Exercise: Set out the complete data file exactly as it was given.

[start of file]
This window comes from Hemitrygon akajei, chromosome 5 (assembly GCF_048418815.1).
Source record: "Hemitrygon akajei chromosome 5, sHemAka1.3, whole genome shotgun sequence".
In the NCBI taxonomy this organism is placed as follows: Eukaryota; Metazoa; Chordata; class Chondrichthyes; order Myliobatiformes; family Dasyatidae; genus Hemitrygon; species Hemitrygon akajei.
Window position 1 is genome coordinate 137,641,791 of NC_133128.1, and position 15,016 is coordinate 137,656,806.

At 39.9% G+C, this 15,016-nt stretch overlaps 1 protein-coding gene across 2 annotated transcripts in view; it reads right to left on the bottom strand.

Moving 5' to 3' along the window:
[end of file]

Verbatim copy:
This window comes from Hemitrygon akajei, chromosome 5 (assembly GCF_048418815.1).
Source record: "Hemitrygon akajei chromosome 5, sHemAka1.3, whole genome shotgun sequence".
In the NCBI taxonomy this organism is placed as follows: Eukaryota; Metazoa; Chordata; class Chondrichthyes; order Myliobatiformes; family Dasyatidae; genus Hemitrygon; species Hemitrygon akajei.
Window position 1 is genome coordinate 137,641,791 of NC_133128.1, and position 15,016 is coordinate 137,656,806.

At 39.9% G+C, this 15,016-nt stretch overlaps 1 protein-coding gene across 2 annotated transcripts in view; it reads right to left on the bottom strand.

Moving 5' to 3' along the window: